This Earth Day Defenders is joining with groups and citizens around the world in the March for Science.
This April 22nd will mark the 47th celebration of Earth Day. This year’s festivities take on extra special significance in that this year, Earth Day also incorporates the first-ever March for Science rally in Washington, D.C. and locations around the world.
The March for Science event is an international celebration of science and the critical role it plays in our daily lives. Recent anti-science agendas focused on discrediting scientific work, misconstruing scientific findings as partisan, and threatening to restrict or eliminate scientists’ ability to conduct research and communicate their findings undermine our ability to understand the world around us and make decisions for our future.
This Earth Day, Defenders is proud to participate in this first-ever March for Science and to lead a teach-in to celebrate the contribution of science to our work, our cherished wildlife and our world.
Earth Day’s Origins
In 1970, Senator Gaylord Nelson thought up the idea of creating a mass environmental movement. Inspired by the anti-war protests of the late 1960s and spurred by growing public understanding and outcry over the effects of pollution on the environment, Senator Nelson announced the idea for Earth Day at a conference in Seattle in the fall of 1969 and issued a call to the entire nation to get involved—the nation did not disappoint.
Wednesday, April 22, 1970, Denis Hayes, the National Outreach Coordinator for the first Earth Day, mobilized over 20 million people across the United States to rally on behalf of the environment. Following that tremendous outpouring of support and grassroots mobilization of people, the 1970s became a hallmark decade for environmental priorities.
Among the major environmental milestones achieved during the ensuing decade was the establishment of the Environmental Protection Agency (EPA) in 1970 and passing of the seminal wildlife conservation legislation, the Endangered Species Act in 1973.
Earth Day was a remarkable turning point for environmental policy-making 47 years ago, but as we look out over the current political landscape, it seems as if we are now losing our way. We are facing a very stark turning point where a lot of our successes are being challenged or rolled back. For instance, the Endangered Species Act was the target of more than 130 legislative attacks during the 114th Congress, a trend that we are already seeing continue into the current Congress. In addition, the EPA, which in large part grew out of that first Earth Day movement, is under intense threat with the new administration’s budget proposal seeking to cut more than 30 percent of the agency’s budget and downsize the staff by more than 3,200 people. This shift in priorities from concern for environmental impacts to a greater focus on exploitation of our natural resources is alarming. We could very easily find ourselves backsliding toward those much darker days.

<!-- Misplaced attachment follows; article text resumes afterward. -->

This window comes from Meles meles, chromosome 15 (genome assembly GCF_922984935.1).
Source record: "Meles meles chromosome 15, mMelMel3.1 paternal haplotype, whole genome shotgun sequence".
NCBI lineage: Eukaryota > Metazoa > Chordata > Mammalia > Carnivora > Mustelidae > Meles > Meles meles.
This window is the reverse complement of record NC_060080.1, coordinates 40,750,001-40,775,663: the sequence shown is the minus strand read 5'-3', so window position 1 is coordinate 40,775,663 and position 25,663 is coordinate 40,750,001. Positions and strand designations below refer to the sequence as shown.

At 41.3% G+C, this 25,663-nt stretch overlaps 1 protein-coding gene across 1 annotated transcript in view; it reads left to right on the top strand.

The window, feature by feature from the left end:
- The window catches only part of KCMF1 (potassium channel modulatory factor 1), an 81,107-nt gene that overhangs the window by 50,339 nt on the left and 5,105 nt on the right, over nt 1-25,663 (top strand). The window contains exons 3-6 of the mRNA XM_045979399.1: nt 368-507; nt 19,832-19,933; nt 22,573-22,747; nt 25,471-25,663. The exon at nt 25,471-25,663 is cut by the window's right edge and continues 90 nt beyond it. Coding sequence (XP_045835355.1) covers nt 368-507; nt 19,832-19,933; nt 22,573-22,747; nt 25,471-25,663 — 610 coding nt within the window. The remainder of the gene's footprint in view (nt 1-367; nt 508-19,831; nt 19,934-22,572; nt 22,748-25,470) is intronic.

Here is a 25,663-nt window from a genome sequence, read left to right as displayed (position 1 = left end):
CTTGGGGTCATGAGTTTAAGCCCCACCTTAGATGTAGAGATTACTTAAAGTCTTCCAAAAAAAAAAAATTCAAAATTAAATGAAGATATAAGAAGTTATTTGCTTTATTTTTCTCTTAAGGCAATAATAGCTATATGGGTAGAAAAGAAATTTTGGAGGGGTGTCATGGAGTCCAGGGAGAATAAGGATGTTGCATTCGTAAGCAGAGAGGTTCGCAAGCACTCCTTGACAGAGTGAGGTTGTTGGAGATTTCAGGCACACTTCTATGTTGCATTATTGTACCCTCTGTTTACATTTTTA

This year’s Earth Day celebration and the March for Science rally in D.C. carry a similar weight to that pioneering Earth Day in 1970. What we need to ask ourselves is will we stand up and steer this ship back on course like those first Earth Day participants, or will we sit back and wait until there’s nothing left to save?
We Will March On
Defenders is proud to be a part of this Earth Day event, and to fight to protect our planet and our wildlife from climate change and advocate for critical legislation like the Endangered Species Act. We will march in solidarity with conservation and scientific organizations, scientists and our fellow citizens in voicing our commitment to science and championing the need for it to be adequately funded and freely and publicly communicated.
Science is a pillar of human freedom and prosperity that should and must be used to address critical issues facing the health and survival of our world, like climate change. The March for Science is a reminder to our policymakers that science is independent and non-partisan, and if we ignore scientific evidence we endanger human life, wildlife and the future of the planet.
Without a strong commitment to science we would not have the Endangered Species Act and the essential knowledge and tools necessary to protect the imperiled species and critical habitat we all hold dear. Without science, we have no chance to act on critical challenges facing the future of our world’s rich biodiversity. Without science, wildlife doesn’t have a chance for survival.
We are at a pivotal time in our nation’s history when science and its role in our society have been called into question. The March for Science is a way to demand politics stays out of unbiased science and to show our leaders in government how vital scientific research is to our future.
Can’t join us? Follow along with us on the day of the march via social media using the hashtag #NoScienceNoChance.
Not in Washington, D.C.? Check out other events in your area.